Which Way Is Up!?

18 Comments

Based on my time spent playing with the iPhone interface, I present to you my new term which represents a very serious condition facing geeks today.

Scroligo | skro-li-go |
noun
The vertigo-like sensation induced by switching back and forth between the inverted scrolling orientation on iPhone and the traditional on a MacBook trackpad.

Believe it or not, after limited exposure to the iPhone’s touch interface, and the act of flicking up in order to scroll down, I’ve found myself attempting to two-finger scroll upward on my trackpad in an effort to scroll my browser down the page. The odd part is that it seems so natural on the iPhone, even though it’s historically the non-traditional way of doing things. Apple’s own interface designs suddenly contradict themselves…

Which leads me to wonder if in Leopard – or a future OS update – we’ll gain the ability to invert the direction of our trackpad’s scrolling. Just because it’s always been this way (scroll down for down, and up for up) doesn’t mean it’s necessarily correct (or in-correct). Now that I think of it, I prefer the inverted controls when playing video games (Halo!) as well. I guess I’m just asking for the option to set my scrolling preferences as I like them.

18 Comments

Yola

I have the same problem. I just came here searching for a solution. I prefer the choice made on the iPhone and want to change my mbp to act the same way.

K'laamas

Neither way is right or wrong, just different. The Inverted Scrolling treats the iPod Touch like physical media. But others (like me) think of it as a “Digital Viewer”, and want to move our finger/thumb in the direction we want our VIEW to move. Is there ANY Setting or Application that can Uninvert the Scrolling on the iPod Touch???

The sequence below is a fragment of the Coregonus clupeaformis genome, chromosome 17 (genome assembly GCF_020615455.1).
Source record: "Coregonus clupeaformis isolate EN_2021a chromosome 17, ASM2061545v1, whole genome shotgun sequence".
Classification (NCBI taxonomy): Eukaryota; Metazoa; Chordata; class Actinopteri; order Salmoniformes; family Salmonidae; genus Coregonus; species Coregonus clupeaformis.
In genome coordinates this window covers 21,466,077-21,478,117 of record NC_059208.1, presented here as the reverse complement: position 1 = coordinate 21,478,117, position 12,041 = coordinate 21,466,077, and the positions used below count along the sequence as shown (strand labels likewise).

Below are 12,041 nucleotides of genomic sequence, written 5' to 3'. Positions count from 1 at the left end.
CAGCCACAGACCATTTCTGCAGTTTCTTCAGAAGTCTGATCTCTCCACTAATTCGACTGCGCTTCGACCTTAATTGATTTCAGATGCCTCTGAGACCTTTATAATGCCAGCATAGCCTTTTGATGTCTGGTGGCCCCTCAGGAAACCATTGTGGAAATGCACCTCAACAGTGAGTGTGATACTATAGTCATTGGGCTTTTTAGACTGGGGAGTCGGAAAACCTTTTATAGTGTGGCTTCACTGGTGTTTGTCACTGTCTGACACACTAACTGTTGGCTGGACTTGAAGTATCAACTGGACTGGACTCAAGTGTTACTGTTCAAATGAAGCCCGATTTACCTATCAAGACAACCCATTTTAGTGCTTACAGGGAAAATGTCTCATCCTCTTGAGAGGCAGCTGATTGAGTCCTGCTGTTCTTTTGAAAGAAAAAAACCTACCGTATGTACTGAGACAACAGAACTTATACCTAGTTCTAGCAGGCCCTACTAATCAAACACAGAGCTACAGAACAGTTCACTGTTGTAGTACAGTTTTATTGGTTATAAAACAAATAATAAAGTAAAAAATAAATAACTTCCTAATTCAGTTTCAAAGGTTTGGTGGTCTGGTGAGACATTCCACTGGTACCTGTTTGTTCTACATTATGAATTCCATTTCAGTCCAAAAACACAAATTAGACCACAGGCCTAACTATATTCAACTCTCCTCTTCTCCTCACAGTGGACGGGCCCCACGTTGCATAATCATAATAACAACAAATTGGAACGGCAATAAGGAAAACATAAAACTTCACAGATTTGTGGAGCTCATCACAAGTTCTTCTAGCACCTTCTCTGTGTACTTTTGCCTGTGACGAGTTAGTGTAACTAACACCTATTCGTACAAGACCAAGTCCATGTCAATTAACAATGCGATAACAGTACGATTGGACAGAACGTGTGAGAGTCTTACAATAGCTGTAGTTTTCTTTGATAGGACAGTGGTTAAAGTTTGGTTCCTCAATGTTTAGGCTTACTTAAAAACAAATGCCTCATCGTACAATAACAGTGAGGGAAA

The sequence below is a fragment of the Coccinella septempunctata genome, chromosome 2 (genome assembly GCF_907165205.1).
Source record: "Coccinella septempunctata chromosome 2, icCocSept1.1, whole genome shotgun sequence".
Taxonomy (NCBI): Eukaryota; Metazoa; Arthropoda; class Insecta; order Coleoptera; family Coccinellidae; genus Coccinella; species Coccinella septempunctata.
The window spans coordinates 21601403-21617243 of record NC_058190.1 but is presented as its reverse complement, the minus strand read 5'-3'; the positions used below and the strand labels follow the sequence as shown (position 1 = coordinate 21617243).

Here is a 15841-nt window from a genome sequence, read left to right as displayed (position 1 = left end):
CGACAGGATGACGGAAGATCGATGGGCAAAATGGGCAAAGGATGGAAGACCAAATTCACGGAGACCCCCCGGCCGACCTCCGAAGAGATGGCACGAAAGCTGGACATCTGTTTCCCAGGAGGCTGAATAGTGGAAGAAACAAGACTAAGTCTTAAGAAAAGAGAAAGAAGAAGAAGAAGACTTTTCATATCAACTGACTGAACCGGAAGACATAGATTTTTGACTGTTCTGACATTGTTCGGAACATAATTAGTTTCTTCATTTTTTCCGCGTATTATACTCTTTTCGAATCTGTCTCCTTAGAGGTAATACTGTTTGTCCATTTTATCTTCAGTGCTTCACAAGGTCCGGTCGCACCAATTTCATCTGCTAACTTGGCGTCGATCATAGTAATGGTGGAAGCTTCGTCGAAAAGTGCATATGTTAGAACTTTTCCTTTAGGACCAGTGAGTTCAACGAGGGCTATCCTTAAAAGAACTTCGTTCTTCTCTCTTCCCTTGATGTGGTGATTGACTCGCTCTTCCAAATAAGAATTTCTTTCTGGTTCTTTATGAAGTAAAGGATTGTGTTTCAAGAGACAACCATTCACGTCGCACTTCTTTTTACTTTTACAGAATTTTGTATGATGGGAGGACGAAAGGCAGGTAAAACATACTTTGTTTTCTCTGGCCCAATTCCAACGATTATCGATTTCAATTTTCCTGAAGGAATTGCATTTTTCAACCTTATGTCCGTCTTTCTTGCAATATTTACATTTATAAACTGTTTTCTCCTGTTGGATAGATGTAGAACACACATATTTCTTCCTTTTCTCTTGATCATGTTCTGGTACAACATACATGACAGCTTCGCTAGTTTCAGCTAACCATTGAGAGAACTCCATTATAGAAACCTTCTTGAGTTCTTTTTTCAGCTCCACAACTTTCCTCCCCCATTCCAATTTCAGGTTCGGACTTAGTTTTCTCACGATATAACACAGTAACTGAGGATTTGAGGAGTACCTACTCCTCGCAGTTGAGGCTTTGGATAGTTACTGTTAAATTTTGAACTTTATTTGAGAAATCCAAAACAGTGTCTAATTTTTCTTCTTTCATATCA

random8r

Actually I have a lot of experience with the actual situation. The case in point is that the iPod Touch and iPhone (I have one of each) have DIRECT MANIPULATION because you’re dragging your finger across the screen. The trackpad, however, is indirect manipulation, in that you don’t drag your finger across the screen, you drag it across a pointing device. If you think about it, you’ll see Apple is currently correct. The other way is idiotic.

Kabe

There is no *right* or *wrong*, and I guess that random8r has no experience with the actual situation.

It’s not that we’re getting confused about “what each is doing is slightly incorrect”.
This is about building consistent user habits, which do not require a constant change of our minds.

If the iPod builds the user habit of direct manipulation (dragging the page, not the control), then it’s a perfectly valid request to ask for the option to have direct manipulation in the MacBook Trackpad as well.

Kabe

random8r

This post is really wrong. The reason the iPod touch and iPhone behave the way they do is that you’re actually DIRECTLY touching the screen.

So, if you were DIRECTLY touching a piece of paper, flicking up WOULD move the page up.

But, using the MBP double-touch is INDIRECT, so it’st the equivalent of using a scroll-wheel on a mouse.

The reason you get confused is that your idea of what each is doing is slightly incorrect. You simply need to modify that idea slighly, and you won’t have any problems any more.